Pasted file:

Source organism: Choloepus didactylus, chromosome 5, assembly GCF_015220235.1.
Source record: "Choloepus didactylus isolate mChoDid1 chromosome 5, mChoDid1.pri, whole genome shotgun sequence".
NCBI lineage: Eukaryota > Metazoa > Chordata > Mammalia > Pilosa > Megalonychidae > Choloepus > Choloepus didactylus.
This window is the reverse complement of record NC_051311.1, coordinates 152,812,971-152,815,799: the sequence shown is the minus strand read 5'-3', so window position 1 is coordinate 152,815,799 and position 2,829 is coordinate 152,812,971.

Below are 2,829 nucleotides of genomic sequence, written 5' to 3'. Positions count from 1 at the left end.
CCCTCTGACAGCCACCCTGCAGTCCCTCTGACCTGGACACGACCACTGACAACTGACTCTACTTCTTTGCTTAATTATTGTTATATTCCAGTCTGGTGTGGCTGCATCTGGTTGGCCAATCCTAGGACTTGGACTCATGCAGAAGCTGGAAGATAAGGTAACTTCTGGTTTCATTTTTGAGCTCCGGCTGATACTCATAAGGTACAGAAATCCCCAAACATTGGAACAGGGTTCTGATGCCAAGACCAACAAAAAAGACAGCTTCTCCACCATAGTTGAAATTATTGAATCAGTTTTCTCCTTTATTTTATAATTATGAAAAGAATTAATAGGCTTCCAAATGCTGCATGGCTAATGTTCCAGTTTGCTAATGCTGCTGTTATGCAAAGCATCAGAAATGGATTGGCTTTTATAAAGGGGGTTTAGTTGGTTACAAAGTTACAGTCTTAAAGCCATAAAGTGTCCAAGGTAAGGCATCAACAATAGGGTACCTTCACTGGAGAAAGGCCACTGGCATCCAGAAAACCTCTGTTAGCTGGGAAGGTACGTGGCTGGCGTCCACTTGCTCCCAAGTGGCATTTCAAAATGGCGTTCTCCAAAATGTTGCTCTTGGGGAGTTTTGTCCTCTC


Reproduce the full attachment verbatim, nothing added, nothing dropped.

Source organism: Choloepus didactylus, chromosome 5, assembly GCF_015220235.1.
Source record: "Choloepus didactylus isolate mChoDid1 chromosome 5, mChoDid1.pri, whole genome shotgun sequence".
NCBI lineage: Eukaryota > Metazoa > Chordata > Mammalia > Pilosa > Megalonychidae > Choloepus > Choloepus didactylus.
This window is the reverse complement of record NC_051311.1, coordinates 152,812,971-152,815,799: the sequence shown is the minus strand read 5'-3', so window position 1 is coordinate 152,815,799 and position 2,829 is coordinate 152,812,971.

Below are 2,829 nucleotides of genomic sequence, written 5' to 3'. Positions count from 1 at the left end.
CCCTCTGACAGCCACCCTGCAGTCCCTCTGACCTGGACACGACCACTGACAACTGACTCTACTTCTTTGCTTAATTATTGTTATATTCCAGTCTGGTGTGGCTGCATCTGGTTGGCCAATCCTAGGACTTGGACTCATGCAGAAGCTGGAAGATAAGGTAACTTCTGGTTTCATTTTTGAGCTCCGGCTGATACTCATAAGGTACAGAAATCCCCAAACATTGGAACAGGGTTCTGATGCCAAGACCAACAAAAAAGACAGCTTCTCCACCATAGTTGAAATTATTGAATCAGTTTTCTCCTTTATTTTATAATTATGAAAAGAATTAATAGGCTTCCAAATGCTGCATGGCTAATGTTCCAGTTTGCTAATGCTGCTGTTATGCAAAGCATCAGAAATGGATTGGCTTTTATAAAGGGGGTTTAGTTGGTTACAAAGTTACAGTCTTAAAGCCATAAAGTGTCCAAGGTAAGGCATCAACAATAGGGTACCTTCACTGGAGAAAGGCCACTGGCATCCAGAAAACCTCTGTTAGCTGGGAAGGTACGTGGCTGGCGTCCACTTGCTCCCAAGTGGCATTTCAAAATGGCGTTCTCCAAAATGTTGCTCTTGGGGAGTTTTGTCCTCTC